Complaint review committee changes

A majority of the GreensboroCity Council signaled their disapproval with a police review board withsubpoena power, but city staff has looked into ways of strengtheningGreensboro’s current complaint review committee. Human RelationsDirector Anthony Wade presented a new proposed model on Feb. 9that would give the committee access to “personnel informationregarding officers’ records of complaints, when reviewing a case thatinvolves them,” authority to initiate its own investigations intoofficer conduct, whether or not a citizen filed a formal complaint, andsubpoena power for calling citizens as witnesses. The draftstates that the police officers can already be compelled to appearbefore the committee, but Citizen Review Committee Chairman Wayne Abraham saidin an interview that in his years on the committee he cannot recallthat it has ever done so. The new proposed model would also give thecommittee the ability to review outside documentary materials such asYouTube videos and newspaper articles instead of relying solely onwritten complaints and police records. Wade said the complaint reviewcommittee currently is currently reviewing eight complaints, and hasclosed 25 cases since 2005. Of those, three cases were referred to thecity manager because the complaint review committee did not concur withthe police department. In two out of the three cases, the manager sidedwith the complaint review committee against the police. — JG

Business advocates target Sen. Hagan

Rep. Howard Coble wasscheduled to speak at a reception hosted by Americans for Prosperityfor a new campaign to defeat union card-check legislation at theGreensboro Historical Museum on Monday. The pro-business group washonoring Coble on Monday, and US Sen. Richard Burr on Tuesdayat a similar event in Raleigh for their opposition to legislation thatwould help labor unions organize more workplaces by allowing them torepresent shops simply by having

amajority of employees sign cards rather than winning a majority vote ina secretballot election. Americans for Prosperity noted in a pressrelease that the “Save My Ballot nationwide tour was to kick off inGreensboro — “the home of Senator Kay Hagan, whose vote on card-check legislation is viewed as critical in the US Senate.” — JG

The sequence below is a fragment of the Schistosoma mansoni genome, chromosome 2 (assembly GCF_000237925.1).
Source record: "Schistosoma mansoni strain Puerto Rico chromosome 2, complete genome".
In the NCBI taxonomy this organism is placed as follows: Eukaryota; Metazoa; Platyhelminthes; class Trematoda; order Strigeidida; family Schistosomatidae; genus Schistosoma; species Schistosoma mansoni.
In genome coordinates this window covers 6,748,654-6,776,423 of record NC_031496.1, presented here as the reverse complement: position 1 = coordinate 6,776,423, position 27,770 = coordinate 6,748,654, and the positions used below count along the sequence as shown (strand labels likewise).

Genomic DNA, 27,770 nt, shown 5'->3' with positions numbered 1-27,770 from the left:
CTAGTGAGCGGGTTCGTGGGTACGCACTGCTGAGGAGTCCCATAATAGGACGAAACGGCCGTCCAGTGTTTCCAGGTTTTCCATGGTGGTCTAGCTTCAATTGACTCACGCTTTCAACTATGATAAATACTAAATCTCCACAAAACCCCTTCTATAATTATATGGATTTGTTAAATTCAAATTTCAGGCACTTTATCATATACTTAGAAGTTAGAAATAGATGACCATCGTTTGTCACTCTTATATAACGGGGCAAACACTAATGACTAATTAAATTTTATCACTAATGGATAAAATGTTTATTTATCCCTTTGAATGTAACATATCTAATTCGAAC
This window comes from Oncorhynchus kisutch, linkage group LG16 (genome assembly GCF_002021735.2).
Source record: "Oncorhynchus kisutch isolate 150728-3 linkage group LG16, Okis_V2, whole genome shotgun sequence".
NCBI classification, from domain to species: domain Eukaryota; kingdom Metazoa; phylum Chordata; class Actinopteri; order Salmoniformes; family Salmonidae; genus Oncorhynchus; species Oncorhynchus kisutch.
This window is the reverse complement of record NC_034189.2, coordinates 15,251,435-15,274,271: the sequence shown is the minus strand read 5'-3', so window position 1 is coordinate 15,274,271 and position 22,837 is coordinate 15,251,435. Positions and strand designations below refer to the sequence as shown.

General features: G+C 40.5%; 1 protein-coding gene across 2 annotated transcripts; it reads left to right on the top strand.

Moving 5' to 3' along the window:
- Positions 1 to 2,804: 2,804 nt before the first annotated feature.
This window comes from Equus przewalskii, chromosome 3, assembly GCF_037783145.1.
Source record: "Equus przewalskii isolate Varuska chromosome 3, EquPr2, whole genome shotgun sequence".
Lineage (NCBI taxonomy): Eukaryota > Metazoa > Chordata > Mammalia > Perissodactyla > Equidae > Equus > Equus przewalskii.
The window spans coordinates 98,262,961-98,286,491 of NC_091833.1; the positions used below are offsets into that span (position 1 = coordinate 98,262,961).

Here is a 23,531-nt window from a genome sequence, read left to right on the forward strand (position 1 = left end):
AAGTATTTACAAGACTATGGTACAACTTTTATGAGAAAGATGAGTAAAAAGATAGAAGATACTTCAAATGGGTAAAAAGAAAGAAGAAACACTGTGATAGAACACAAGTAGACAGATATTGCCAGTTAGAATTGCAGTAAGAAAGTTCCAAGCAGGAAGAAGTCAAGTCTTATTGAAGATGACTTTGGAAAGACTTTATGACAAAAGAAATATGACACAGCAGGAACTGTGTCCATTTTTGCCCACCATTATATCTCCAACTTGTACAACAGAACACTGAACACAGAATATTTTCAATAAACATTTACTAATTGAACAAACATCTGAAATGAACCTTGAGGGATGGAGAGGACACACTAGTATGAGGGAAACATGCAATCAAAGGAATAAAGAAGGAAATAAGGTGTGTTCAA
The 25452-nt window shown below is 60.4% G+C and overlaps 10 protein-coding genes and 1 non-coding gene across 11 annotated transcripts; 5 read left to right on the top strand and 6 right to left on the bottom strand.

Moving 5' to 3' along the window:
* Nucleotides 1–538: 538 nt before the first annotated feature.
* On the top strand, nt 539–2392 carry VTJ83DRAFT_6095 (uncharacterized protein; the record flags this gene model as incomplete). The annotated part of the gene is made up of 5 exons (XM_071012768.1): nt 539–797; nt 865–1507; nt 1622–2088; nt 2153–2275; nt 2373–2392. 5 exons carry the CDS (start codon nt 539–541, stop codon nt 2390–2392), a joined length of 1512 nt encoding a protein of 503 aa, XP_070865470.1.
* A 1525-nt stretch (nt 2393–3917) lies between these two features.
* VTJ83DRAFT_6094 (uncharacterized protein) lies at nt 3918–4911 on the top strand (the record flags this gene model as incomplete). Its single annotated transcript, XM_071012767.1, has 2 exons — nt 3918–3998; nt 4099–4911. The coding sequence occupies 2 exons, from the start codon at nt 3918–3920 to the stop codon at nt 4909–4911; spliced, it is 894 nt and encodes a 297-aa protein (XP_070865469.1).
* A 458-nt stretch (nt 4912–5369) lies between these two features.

City council extends deadline for Silk Plant Forest committee

The Winston-SalemCity Council passed a resolution extending the deadline for the finalreport of the Silk Plant Forest Citizen Review Committee from March 17to June 30 during the council’s regular meeting on Feb. 16. CityAttorney Angela Carmon addressed the major roadblock the committee hasfaced in compiling its final report. A motion filed with the court lastweek to compel DR Williams, the lead investigator in the case, torespond to the city’s subpoena could drag on well past the June 30deadline, Carmon said. Council member Dan Besse expressed his hope thecommittee could obtain the testimony of Williams and Kalvin MichaelSmith, the man convicted of the Marker assault by a Forsyth County juryin 1997, and include their interviews in its final report. Councilmember Wanda Merschel cast the lone dissenting vote, saying thecommittee should compose its report by March 17 and file an addendumwith Williams’ testimony at a later date. Mayor Pro Tem Vivian Burkeemphasized it was never the committee’s purpose to investigate Smith’sguilt or innocence. “We are not the justice system,” she said. “We arethe city council.” — KTB